Nashville paramedic Matthew Fuson recounts his recent deployment to Houston for rescue effort
Matthew Fuson was on the road, driving home from Texas when I caught up with him over the phone a few days ago. The Nashville-based paramedic spent the previous week in the Houston area, along with 90 other Tennesseans and countless others across America, supporting the rescue effort in the flood-ravaged city.
Fuson was the only LGBT member of the Nashville Fire Department selected to help with rescue efforts in Houston.
"We left out of Nashville on the 30th at 4:30 in the afternoon after a briefing at TEMA [Tennessee Emergency Management Agency] headquarters," he said. "All the people from Tennessee met in Nashville at TEMA headquarters for the briefing, got in our convoy and drove toward Houston. We spent about 18 hours on the road getting into town." A full twenty-four hours after leaving Music City, Fuson and his Nashville-based crew—there were 16 of them, from here and Hendersonville—eventually settled in at Wharton, Texas.
"We slept in tents and cots outside," he said of the living arrangement afforded his team upon their arrival to the staging area. There, they awaited a more immediate deployment which would take them into specific neighborhoods for evacuation or rescue efforts. "We were attached to Texas Task Force 1 which is a FEMA [Federal Emergency Management Agency] deployable team and they had ... basically, shower trailers. There was a church group there that was cooking for us, so we had food, showers, all of that was really nice." At times our conversation trailed off and I could hear on my end muffled voices from around the vehicle, each of them comparing notes as he spoke. "The Southern Baptist Convention is who was there cooking meals for us," he said, a few seconds later. "So other than not having a real place to sleep we were well cared for."
Fuson has a strong, deep voice. Not like Batman or anything, it sounds like what you'd expect from one who works in emergency services. No irony or sarcasm; it's all matter of fact, though he stole a quick laugh shortly after our conversation began, that his team was ribbing him in that moment. (This would be his second media interview since they left town a week ago).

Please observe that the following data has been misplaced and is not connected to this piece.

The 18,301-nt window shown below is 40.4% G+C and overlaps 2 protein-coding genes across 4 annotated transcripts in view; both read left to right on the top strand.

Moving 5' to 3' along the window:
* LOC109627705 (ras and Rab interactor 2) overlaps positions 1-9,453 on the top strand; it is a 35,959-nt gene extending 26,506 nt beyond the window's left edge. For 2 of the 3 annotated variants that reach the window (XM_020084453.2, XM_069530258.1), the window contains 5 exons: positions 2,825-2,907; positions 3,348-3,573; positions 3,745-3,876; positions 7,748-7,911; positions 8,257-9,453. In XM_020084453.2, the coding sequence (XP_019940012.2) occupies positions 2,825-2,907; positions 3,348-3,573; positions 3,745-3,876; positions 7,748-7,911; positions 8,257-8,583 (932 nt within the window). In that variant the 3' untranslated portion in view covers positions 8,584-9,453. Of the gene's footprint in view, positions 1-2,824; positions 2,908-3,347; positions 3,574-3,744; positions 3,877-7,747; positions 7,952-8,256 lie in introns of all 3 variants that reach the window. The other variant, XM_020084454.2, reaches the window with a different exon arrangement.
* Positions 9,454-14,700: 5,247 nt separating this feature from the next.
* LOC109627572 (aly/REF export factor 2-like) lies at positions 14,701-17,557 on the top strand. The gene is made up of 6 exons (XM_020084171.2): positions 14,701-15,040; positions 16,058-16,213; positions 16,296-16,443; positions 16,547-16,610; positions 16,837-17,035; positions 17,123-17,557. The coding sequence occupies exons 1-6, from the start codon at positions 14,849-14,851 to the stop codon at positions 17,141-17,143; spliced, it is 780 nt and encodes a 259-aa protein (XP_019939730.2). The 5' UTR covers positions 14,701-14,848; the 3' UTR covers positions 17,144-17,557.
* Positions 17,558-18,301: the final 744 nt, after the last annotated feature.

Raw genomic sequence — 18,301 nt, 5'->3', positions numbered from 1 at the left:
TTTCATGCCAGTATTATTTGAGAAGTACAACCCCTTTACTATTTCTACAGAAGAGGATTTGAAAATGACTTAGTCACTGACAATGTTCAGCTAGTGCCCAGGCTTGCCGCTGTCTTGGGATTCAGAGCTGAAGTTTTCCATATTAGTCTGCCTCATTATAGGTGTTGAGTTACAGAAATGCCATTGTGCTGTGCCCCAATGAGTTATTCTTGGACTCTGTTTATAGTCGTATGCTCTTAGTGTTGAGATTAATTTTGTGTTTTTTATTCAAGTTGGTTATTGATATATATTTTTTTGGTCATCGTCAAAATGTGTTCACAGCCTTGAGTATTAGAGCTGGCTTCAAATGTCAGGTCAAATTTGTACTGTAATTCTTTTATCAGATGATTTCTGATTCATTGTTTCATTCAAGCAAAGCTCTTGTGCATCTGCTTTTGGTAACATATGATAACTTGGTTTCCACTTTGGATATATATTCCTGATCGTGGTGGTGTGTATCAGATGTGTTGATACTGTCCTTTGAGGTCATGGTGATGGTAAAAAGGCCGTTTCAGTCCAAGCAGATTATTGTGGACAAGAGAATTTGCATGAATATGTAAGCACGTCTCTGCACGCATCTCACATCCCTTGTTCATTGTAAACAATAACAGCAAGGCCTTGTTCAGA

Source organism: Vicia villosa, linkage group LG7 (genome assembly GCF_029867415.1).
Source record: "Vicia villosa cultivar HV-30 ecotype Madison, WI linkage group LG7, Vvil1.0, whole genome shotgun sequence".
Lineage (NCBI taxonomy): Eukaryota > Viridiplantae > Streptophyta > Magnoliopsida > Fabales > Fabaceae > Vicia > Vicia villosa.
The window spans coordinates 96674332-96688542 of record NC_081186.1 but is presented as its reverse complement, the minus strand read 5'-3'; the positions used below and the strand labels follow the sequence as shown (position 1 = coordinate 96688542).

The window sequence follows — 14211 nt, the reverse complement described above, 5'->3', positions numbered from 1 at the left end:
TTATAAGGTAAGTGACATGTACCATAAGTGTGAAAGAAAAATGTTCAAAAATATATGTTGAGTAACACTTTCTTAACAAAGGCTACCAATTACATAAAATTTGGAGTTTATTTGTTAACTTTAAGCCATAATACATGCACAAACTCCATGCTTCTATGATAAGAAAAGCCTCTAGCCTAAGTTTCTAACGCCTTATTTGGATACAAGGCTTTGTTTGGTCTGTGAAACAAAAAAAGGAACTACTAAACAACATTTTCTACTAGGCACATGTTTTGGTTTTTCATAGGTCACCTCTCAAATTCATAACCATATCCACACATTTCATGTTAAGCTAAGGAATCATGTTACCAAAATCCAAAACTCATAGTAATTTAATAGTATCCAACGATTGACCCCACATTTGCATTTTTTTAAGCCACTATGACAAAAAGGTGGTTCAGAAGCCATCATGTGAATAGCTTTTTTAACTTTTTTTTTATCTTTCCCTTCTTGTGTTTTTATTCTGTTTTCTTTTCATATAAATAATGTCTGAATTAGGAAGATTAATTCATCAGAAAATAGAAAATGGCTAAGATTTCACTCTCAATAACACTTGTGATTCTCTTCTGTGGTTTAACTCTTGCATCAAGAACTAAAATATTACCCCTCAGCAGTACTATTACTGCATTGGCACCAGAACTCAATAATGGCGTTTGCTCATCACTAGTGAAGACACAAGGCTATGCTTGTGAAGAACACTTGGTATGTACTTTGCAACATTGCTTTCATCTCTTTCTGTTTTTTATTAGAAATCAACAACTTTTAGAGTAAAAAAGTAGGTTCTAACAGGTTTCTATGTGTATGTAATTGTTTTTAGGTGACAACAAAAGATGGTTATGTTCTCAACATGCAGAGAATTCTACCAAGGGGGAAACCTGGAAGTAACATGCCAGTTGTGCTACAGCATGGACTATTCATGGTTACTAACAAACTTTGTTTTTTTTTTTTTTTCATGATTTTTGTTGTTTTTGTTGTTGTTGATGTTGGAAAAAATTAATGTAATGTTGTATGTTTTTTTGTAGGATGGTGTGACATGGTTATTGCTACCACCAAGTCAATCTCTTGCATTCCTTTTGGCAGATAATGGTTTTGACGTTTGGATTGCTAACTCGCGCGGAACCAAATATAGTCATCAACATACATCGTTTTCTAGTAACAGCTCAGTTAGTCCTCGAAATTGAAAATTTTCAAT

"This is my first actual deployment," he said. "I was put on standby for Katrina. And they ended up taking half the team, so I didn’t end up going to Katrina. So this is my first deployment."
On their first full day in town, the Nashville team sat in staging the entire time, waiting for a local deployment call that never came. "We assisted some of the other Tennessee teams that did get deployed out into some of the neighborhoods," he said, "where they were basically going house to house on ‘welfare checks’ and assisting with evacuating people that are in their residences who had not evacuated yet. Homes were still covered in water, so people who decided they wanted to evacuate out, they were helping them do that, to gather their belongings and get out."
"Our days were long," he said. "We were up early, say 6 o’clock in the morning, 5:30 in the morning, and then finishing out the day about 10 o’clock at night. The second day we were there we went into staging in the morning and we, the Nashville team, we actually did get deployed out into a neighborhood where we were able to go by boat from door to door, checking for residents and assisting the evacuation out of some of these neighborhoods."
Despite the appearance of disorganization, given the first full day spent in staging, waiting, the local team found itself contributing more to the greater effort on subsequent days. "They'd separated the neighborhood off into grids and so each team is assigned a specific grid and we searched those streets within that grid, go to those residents within that grid and were able to report back that ‘the house is clear,’ or ‘there are residents that are gonna shelter in place in this residence’ or ‘this one, they’re evacuating out.’
Of the 16 people selected from the Nashville area, just two are paramedics. Fuson noted the requirement that each team need be self-sufficient. "Basically everyone that came (from the Nashville area) is a fireman with the exception of my partner Stephen and I, we’re paramedics from the EMS division of Nashville Fire," he said. "We were basically chosen because we are swift water trained and then we’re both paramedics so we were brought down on the ambulance in order to supply medical coverage for our Tennessee team to provide medical aid to the 91 people should that be needed."
Regarding those ninety others: "They are all swift water trained. There are two guys who are also mechanics, one is actually a boat mechanic on the side so we have multiple disciplines of expertise with us so you really gotta be self-sufficient should something occur. You gotta be able to repair those issues. So that’s kinda the way the team is made up, with people that are experts in different fields."
By the time you read this, Fuson and the Nashville team will have returned home and, to some extent, back to their normal lives. "Our regular shifts at home were all covered by other personnel," he said. "I’m on one shift, Stephen is on another. The firemen are on different shifts and different pieces of equipment regularly, truck company, rescue company, they’re in different roles. This was a work week for us. I anticipate we will get home later tonight. I’ll be off tomorrow and then I’ll go back to work on my 2 PM shift, so I’ll work Thursday night and Friday night. Just back to life as usual."
Photos provided by Matthew Fuson